I had a similar problem though. Part of it was a slight grimace from being in low grade pain, part of it was a learned threat attitude to keep bullies away when I was a kid. I sort of stopped it by deliberately relaxing, and smiling on purpose. Although then I had people wondering what I was gloating about.
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[User Picture]From: kjc
2007-08-17 06:21 am (UTC)
Hmm. I've been making a serious effort in the past couple of years to smile at clerks, security guards, assistants, servers, etc. All the people who seem to get ten shades of shit dumped on them.

I don't know if it's helped my overall expression, though.
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[User Picture]From: jason237
2007-08-13 06:59 pm (UTC)
I run into the same thing; people that don't know me that well often find me intimidating, and even people that know me well can think that I'm upset about something when I'm really just thinking about it.

Elizabeth wrote about this in her LJ a while back: http://lillibet.livejournal.com/63305.html

I don't remember having this reaction to you, which I suppose is probably because I understand what it looks like from the inside.
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[User Picture]From: kjc
2007-08-17 06:23 am (UTC)
Thank you for that pointer. A very interesting set of guidelines.

I do a LOT of pondering. WAAAAAY TOO MUCH pondering. I definitely think too much. Sometimes, when I look faintly constipated, it's because I'm trying to figure out some new angle on handling world poverty.

Other times, I'm trying to decide whether I want to eat a cookie or a potato chip.

Sometimes I wish my brain had an off switch. Or at least a low idle.
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[User Picture]From: lionsburg
2007-08-13 07:07 pm (UTC)
Generally I would describe you as very expressive and you tend to have a larger personality than average.

It can be a double-edge sword, very fun to be around but maybe a little intimidating, to some, when you are hurt or angry.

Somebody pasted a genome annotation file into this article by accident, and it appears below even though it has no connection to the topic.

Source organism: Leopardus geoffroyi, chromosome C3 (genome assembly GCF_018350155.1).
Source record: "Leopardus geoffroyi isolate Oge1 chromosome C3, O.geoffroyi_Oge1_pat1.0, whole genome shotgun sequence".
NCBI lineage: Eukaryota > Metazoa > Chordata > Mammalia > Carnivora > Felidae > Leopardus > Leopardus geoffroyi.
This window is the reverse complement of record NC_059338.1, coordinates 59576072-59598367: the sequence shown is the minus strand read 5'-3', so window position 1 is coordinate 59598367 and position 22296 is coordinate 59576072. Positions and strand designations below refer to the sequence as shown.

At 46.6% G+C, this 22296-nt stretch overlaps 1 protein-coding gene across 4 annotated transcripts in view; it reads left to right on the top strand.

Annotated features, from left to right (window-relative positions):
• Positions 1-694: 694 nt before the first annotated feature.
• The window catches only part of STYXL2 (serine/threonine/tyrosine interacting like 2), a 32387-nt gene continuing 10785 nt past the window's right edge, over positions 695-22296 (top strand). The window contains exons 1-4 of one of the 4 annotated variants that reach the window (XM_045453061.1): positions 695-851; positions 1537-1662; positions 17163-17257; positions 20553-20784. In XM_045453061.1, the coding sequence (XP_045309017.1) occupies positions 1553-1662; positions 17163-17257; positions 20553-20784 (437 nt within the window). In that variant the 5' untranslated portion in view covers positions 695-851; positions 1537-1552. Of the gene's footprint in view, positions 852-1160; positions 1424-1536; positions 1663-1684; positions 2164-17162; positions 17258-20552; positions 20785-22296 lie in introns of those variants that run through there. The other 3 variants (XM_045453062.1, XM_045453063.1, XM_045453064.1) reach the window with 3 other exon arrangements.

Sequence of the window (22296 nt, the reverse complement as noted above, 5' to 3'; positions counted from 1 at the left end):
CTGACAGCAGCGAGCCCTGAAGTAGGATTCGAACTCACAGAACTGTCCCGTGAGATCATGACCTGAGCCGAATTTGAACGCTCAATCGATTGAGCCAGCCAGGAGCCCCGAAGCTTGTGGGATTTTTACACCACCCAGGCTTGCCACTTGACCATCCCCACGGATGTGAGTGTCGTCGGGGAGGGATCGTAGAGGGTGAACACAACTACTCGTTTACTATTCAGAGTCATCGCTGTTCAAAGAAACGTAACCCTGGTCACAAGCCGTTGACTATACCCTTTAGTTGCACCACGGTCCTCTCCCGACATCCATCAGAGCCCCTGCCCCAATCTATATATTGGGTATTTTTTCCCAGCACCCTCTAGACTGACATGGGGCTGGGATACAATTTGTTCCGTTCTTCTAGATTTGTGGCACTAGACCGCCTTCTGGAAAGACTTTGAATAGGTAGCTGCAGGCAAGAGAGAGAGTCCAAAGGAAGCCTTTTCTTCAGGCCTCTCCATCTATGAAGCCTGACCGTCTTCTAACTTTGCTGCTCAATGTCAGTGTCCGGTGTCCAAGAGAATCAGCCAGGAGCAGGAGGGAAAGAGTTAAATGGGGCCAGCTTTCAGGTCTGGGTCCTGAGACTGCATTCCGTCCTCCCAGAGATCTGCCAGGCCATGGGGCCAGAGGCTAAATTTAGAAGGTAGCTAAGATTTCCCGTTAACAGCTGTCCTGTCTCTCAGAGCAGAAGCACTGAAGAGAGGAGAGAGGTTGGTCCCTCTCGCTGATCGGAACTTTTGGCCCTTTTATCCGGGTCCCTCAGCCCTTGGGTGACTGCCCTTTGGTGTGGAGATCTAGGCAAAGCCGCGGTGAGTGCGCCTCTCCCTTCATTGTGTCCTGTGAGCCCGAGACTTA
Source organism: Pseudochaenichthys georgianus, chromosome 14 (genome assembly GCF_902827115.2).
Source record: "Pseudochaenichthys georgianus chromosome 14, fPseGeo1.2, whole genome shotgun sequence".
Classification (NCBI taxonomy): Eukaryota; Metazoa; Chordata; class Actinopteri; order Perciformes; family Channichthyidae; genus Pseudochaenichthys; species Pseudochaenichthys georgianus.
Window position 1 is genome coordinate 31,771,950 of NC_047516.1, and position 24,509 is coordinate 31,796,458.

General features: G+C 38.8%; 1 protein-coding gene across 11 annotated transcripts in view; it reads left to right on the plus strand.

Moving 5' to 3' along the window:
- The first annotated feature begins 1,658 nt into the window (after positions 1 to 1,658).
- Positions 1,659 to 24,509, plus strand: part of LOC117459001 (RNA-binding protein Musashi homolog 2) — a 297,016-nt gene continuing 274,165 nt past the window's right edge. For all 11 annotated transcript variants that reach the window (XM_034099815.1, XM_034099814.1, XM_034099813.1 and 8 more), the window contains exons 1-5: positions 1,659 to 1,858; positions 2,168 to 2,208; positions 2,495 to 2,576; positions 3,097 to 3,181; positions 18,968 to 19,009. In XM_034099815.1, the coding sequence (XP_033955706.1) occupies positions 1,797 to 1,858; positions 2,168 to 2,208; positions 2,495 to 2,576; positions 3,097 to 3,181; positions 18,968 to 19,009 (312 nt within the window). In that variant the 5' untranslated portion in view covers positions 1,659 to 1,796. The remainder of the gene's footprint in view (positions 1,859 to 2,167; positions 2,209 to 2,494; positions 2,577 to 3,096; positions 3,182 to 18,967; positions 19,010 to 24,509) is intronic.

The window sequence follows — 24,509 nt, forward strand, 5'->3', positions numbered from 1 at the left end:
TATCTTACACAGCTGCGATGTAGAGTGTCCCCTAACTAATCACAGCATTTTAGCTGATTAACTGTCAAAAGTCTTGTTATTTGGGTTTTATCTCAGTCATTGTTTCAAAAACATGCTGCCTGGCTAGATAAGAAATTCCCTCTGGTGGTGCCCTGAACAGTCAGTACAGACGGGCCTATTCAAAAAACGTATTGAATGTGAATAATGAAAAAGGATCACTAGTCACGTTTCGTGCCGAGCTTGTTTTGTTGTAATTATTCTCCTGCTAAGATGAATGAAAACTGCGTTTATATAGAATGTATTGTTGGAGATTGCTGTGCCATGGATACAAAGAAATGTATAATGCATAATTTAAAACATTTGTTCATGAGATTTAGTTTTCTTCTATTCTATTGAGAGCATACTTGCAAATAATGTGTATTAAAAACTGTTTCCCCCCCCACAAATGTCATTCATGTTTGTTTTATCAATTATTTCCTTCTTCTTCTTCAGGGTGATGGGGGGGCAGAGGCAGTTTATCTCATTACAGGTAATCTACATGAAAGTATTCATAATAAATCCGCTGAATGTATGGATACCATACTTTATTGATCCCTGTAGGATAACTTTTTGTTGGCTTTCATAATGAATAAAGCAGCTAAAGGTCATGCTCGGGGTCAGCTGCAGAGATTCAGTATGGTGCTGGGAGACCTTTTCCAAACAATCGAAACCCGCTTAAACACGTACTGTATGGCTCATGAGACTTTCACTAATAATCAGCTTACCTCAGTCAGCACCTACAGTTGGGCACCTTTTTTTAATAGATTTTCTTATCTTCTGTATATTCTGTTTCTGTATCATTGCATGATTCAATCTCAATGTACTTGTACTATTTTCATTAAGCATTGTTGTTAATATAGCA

For me, it isn't a bad thing. I've always enjoyed your company and never have felt intimidated by you even when you have had a bad day.

To quote socially-clueless dress-up Barbie - "Emotions are hard!" (sadly, I still own such a doll.)

-- Michael
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[User Picture]From: kjc
2007-08-17 06:25 am (UTC)
Hmm. I was so shy for so much of my life it's sometimes hard to imagine that I have a big personality. But all evidence points toward it.

I know that when I've had a bad day, I can be quite vociferous. It's mostly a decompression thing, where I'm just venting. But I think, in retrospect, that I may have scared the shit out of any number of people doing that...

Hmm.

Thank you.
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[User Picture]From: istemi
2007-08-13 08:12 pm (UTC)
Babe, I'm the wrong person to ask.
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[User Picture]From: kjc
2007-08-17 06:25 am (UTC)
*grin*
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[User Picture]From: kjc
2007-08-17 06:26 am (UTC)
This was an infinitely cheering post.

Thank you very much, Bill!
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[User Picture]From: miss_chance
2007-08-15 01:38 am (UTC)
There are three different responses your post has me wanting to make.

The first, in answer to your actual question, no, I've never felt that you had an off-putting demeanor of any sort. Or, if I did, it was so long ago that I can't remember, but really, what I read off you when I see you from a distance at parties and social gatherings is that if you are feeling well, you give off a very supportive and non-judgmental air, making people feel safe talking to you. I always guessed that was part of why children take to you instantly: you never appear to be judging. If you're not feeling well I read that on you, too, and get the feeling that I shouldn't approach if I'm not in a head space to help. NOT that you are off-putting in any way then, either, just that I will feel bad if I don't feel I can stay with you and help you feel better, because I will feel guilty. I suspect that, like me, you show your emotions more honestly to the outside world than to yourself, so perhaps you show your anger and frustration, even when you don't know you are feeling them. I know I do.